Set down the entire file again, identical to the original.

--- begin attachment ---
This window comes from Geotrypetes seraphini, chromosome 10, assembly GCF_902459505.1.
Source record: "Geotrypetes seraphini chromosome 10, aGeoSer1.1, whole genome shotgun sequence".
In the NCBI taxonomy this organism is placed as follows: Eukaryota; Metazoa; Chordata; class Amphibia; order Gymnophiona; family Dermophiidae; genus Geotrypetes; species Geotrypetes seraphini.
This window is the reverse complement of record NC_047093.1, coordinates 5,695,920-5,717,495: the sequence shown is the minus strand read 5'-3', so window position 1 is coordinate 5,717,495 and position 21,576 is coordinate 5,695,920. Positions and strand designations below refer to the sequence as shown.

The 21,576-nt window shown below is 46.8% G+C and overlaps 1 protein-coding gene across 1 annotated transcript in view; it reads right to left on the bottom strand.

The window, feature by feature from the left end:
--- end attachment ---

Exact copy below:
This window comes from Geotrypetes seraphini, chromosome 10, assembly GCF_902459505.1.
Source record: "Geotrypetes seraphini chromosome 10, aGeoSer1.1, whole genome shotgun sequence".
In the NCBI taxonomy this organism is placed as follows: Eukaryota; Metazoa; Chordata; class Amphibia; order Gymnophiona; family Dermophiidae; genus Geotrypetes; species Geotrypetes seraphini.
This window is the reverse complement of record NC_047093.1, coordinates 5,695,920-5,717,495: the sequence shown is the minus strand read 5'-3', so window position 1 is coordinate 5,717,495 and position 21,576 is coordinate 5,695,920. Positions and strand designations below refer to the sequence as shown.

The 21,576-nt window shown below is 46.8% G+C and overlaps 1 protein-coding gene across 1 annotated transcript in view; it reads right to left on the bottom strand.

The window, feature by feature from the left end: